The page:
Stalking a stag above the village of Lochcarron
Proud hunter, pony-boy, horse and stag loaded.

After the stalking season was over I was offered a job working on the same estate but on the fish farm. Mark Pattinson who owned Couldoran also had a large salmon farm on the estate. It was a fascinating operation and I had some very amusing experiences over the following months. Part of the Kinloch Damph operation was a farm that was a whole heap of floating cages on Loch Lundie. This is where the small salmon were grown from a few inches long until they were about 10 inches long and ready to go to another farm out at sea. Loch Lundie farm was considered the highest and most remote salmon farm in Europe. The Loch was high up in the hills at the base of Applecross mountain. There was no road up there so two of us walked up on a Monday morning and walked down on a Saturday morning after feeding. The fish were treated as if they were àlso part of the We Free Church and they also weren’t allowed to eat on a Sunday. Im sure they would have loved a feed but when I mean nothing happened on a Sunday, i mean nothing. The We Free Church were the very reason that my ancestors and many others left Scotland in the first place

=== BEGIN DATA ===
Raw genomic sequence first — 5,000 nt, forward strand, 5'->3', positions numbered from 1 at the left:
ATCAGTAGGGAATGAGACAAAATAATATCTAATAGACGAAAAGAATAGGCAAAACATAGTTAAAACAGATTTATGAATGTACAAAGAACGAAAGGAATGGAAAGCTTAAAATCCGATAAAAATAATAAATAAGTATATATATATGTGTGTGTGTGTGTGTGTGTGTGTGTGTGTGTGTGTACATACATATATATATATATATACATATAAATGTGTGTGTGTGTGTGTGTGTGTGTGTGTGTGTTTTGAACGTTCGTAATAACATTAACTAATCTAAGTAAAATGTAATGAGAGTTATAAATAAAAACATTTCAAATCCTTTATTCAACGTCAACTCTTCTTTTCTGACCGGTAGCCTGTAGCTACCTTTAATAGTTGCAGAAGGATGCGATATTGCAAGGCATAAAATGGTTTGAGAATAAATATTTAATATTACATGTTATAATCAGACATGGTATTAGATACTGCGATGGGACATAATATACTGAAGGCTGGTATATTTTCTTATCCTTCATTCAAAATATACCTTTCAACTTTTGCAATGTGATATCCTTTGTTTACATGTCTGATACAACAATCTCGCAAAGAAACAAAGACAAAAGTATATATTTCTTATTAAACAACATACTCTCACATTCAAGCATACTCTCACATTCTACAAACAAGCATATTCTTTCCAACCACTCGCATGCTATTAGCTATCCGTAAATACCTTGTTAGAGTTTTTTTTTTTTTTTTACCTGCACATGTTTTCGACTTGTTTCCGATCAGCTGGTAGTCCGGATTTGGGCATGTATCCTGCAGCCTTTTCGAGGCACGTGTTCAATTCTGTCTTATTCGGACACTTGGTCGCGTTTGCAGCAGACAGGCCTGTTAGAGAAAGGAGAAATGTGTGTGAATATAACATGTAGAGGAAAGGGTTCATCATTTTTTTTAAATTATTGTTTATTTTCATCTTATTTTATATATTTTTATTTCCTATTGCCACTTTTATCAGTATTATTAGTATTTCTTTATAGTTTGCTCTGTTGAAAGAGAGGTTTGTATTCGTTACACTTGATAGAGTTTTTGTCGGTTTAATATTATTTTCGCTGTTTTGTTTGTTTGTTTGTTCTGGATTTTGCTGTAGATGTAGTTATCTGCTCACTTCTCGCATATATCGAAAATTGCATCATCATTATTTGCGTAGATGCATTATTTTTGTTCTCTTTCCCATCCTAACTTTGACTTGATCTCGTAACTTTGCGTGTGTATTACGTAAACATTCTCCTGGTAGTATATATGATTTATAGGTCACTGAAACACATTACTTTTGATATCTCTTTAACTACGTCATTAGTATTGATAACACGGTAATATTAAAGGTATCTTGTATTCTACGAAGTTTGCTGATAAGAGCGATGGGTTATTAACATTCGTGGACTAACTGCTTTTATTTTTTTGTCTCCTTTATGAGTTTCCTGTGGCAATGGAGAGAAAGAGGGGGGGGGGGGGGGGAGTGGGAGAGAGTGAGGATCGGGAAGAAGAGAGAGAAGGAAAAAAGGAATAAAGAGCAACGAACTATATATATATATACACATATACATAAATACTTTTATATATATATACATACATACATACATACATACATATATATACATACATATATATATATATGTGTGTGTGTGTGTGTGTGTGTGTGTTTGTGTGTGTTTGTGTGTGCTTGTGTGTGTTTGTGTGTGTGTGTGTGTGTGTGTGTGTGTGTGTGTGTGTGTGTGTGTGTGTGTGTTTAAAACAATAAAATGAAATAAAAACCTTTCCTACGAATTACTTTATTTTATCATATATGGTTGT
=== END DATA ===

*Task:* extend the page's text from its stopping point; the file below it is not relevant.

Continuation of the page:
The cabin we stayed in can be sen on the near edge of the Loch Lundi. The floating cages with the salmon can be seen floating out in the loch.
The first winter storm of the season greeted me shortly after my arrival at Loch Lundi
Punch feeding his fish with the Applecross mountains towering over the Loch.
Looking down towards Kishorn from the hill above Loch Lundie.